The program then proceeds to step S205 via steps S203 and S204. At step S205, the color scanner 1 is caused to read the image of the original and pixel data of three bits per pixel is stored successively in the buffer 2. The image data that has been stored in the buffer 2 is read out upon being separated according to color at step S206, and the read data is stored in the buffers 4, 5, 6. More specifically, the red bit of the pixel data is stored at an i-th bit of the buffer 4 in dependence upon the loop variable i of the loop counter 8. Similarly, the blue bit is stored at the i-th bit of buffer 5 and the green bit is stored at the i-th bit of buffer 6. It is determined at step S203 whether the reading in of all pixels has ended, and it is determined at step S204 whether the reading in of one stripe has ended. The procedure composed of the series of steps S203 to S206 is repeated until a "YES" decision is rendered at either step S203 or S204.

When notification of the fact that the reading in of one stripe has ended is received from the color scanner 1 at step S207, the color scanner 1 is stopped temporarily at step S208 and the offset value ofs is obtained in accordance with the following equation at step S209. In this embodiment, it is assumend that the offset value ofs are 393 and 216.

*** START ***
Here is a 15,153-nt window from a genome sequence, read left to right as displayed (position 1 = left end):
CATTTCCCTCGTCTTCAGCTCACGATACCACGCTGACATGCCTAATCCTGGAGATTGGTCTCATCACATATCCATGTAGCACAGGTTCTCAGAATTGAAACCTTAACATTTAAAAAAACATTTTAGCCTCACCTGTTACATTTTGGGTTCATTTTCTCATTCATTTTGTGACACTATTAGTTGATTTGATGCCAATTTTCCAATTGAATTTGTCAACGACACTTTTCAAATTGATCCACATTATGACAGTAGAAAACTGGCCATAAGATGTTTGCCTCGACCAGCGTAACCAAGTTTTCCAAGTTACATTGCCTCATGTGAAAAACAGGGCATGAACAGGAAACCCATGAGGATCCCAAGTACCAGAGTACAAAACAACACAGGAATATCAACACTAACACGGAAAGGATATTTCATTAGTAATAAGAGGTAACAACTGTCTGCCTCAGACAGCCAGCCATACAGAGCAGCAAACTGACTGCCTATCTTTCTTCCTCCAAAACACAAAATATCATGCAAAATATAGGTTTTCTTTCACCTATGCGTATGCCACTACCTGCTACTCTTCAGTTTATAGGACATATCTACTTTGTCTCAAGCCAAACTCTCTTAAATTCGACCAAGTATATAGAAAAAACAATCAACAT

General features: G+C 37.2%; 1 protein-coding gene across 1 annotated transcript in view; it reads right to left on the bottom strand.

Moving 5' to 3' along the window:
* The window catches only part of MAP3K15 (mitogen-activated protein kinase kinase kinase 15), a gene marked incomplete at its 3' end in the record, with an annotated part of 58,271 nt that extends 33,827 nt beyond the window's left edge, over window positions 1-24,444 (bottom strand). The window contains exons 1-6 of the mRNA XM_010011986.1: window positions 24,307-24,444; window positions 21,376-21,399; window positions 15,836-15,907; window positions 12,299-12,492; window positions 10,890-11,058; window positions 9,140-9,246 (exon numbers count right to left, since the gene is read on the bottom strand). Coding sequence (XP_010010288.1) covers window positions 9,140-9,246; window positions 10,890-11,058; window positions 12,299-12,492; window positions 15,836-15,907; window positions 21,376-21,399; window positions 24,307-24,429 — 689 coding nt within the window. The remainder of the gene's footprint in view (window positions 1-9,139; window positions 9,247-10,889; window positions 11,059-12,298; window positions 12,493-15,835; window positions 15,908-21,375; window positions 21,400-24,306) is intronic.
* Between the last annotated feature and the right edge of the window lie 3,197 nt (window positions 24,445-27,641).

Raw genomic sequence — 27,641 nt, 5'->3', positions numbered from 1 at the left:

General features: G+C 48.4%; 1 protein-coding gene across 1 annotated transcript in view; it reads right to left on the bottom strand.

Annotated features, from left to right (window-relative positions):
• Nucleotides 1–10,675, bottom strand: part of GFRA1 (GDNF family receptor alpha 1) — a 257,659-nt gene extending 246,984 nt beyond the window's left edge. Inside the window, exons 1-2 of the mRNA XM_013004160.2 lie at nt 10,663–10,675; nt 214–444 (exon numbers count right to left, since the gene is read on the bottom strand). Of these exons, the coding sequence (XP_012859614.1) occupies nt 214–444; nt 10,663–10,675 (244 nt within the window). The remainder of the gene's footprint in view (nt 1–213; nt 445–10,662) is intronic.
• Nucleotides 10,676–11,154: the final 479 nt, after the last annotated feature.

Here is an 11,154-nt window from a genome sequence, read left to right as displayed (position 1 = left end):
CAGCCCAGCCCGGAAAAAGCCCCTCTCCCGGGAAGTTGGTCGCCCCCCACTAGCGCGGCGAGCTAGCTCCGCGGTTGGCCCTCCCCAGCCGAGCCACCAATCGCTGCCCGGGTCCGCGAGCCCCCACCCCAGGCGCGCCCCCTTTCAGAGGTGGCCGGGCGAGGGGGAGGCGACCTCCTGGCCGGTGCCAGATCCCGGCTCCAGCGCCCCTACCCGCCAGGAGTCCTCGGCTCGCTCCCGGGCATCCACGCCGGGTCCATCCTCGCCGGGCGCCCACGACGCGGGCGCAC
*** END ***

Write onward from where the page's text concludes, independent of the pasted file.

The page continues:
ofs=sx                                              (5)

Next, at step S210, the selector 7 is made to select the buffer 4 and the data of the color red is stored in the stripe memory 209 from the starting address thereof. The selector 7 is then made to select the buffer 5 at step S211 to store the data of the color blue in the stripe memory 209 from the ofs address thereof, and to select the buffer 6 at step S212 to store the data of the color green in the stripe memory 209 from the 2ofs address thereof.

A layer loop variable p is then made zero at step S213 and the variable p is compared with the number d of layers at step S214. The program proceeds from step S214 to step S215 if p<(d-1) holds and to step S221 if p=(d-1) holds.